Re: Secure backup on remote untrusted server over slow line?

From: Brian C. Lane (bcl@brianlane.com)
Date: 06/15/02


From: Brian C. Lane <bcl@brianlane.com>
Date: Fri, 14 Jun 2002 17:05:37 -0700

On Thu, 13 Jun 2002 15:01:38 +0100
Iwo Mergler <Iwo.mergler@soton.sc.philips.com> wrote:

> "Brian C. Lane" wrote:
> >
> > On Wed, 12 Jun 2002 16:31:58 +0200
> > Preben Bohn <preben_bohn@yahoo.com> wrote:
> >
> > > Hi all, I hope the subject says it all... :-)
> > >
> > > If not, here's my problem, I really hope someone can help me:
> > >
> > > I want to backup my linux server (~10GB data) on a remote server over a
> > > slow line (~200 kbps). I only need a snapshot at say 1 days interval.
> > > The changes to the server data are relatively small so an incremental
> > > scheme is the way to go (and with 10GB over 200 kbps it is the only way
> > > :)).
> > >
> > > The problem is that the remote server is "public" available, so I need
> > > to encrypt the data somehow. Does anyone have any good ideas to how I
> > > can accomplish this?
> > >
> >
> > On your secure system write a find backup script (I used to have one before I switched to using rsync for backups) that finds all the changed files (compared with a timestamped file you create after each backup) and copies them into a new filesystem tree. Use apio to compress and archive the tree (apio is better than tar because it compresses individual files, a corrupt byte won't hose the whole archive). Then use gpg to encrypt the compressed file to you (use a throw-away gpg key, not your normal on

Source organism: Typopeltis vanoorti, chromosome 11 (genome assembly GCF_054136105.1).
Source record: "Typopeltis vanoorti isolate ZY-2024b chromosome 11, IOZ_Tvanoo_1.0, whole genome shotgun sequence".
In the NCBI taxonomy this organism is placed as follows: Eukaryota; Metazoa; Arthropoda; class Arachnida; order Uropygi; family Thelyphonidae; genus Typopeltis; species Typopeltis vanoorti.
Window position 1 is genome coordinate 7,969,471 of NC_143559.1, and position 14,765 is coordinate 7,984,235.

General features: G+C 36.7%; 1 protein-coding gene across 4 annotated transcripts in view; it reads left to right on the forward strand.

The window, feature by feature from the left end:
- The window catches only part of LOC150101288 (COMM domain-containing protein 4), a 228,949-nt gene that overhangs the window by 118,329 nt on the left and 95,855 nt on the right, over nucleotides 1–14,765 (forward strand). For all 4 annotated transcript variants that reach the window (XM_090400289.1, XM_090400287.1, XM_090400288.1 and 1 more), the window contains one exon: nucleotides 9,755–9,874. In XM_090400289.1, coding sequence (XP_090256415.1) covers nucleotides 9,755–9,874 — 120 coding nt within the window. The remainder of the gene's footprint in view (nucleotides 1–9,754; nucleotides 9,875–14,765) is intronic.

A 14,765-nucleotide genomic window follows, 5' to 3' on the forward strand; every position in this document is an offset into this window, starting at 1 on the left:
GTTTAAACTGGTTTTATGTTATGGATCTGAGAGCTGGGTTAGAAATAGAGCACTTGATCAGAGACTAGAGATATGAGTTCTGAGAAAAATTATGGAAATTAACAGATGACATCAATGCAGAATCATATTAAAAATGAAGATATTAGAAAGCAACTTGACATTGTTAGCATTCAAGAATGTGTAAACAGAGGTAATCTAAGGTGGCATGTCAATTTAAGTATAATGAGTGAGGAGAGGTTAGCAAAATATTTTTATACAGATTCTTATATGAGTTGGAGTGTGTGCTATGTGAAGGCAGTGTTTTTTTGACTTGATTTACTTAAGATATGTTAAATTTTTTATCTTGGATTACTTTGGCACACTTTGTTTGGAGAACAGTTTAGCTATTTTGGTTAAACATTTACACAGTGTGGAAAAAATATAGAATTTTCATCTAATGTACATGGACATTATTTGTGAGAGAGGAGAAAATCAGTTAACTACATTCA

e, a
> > s the source key for the encryption. Its the destination key that matters). Then transfer the compressed, encrypted file over to the untrusted system.
>
> Isn't this a bit over the top? His particular system has the
> advantage that encryption and decryption happen in the same
> place, so a private/public key encryption is not needed.
>

  But the results are going to be transferred to a public system that isn't under his control, so using a robust encryption scheme (not the XOR with random data as previously suggested) is a good idea. Pick whatever good crypto package you want, it all amounts to the same thing. Use software that has already been tested, don't make it up yourself (unless you really know what you are doing).

Brian

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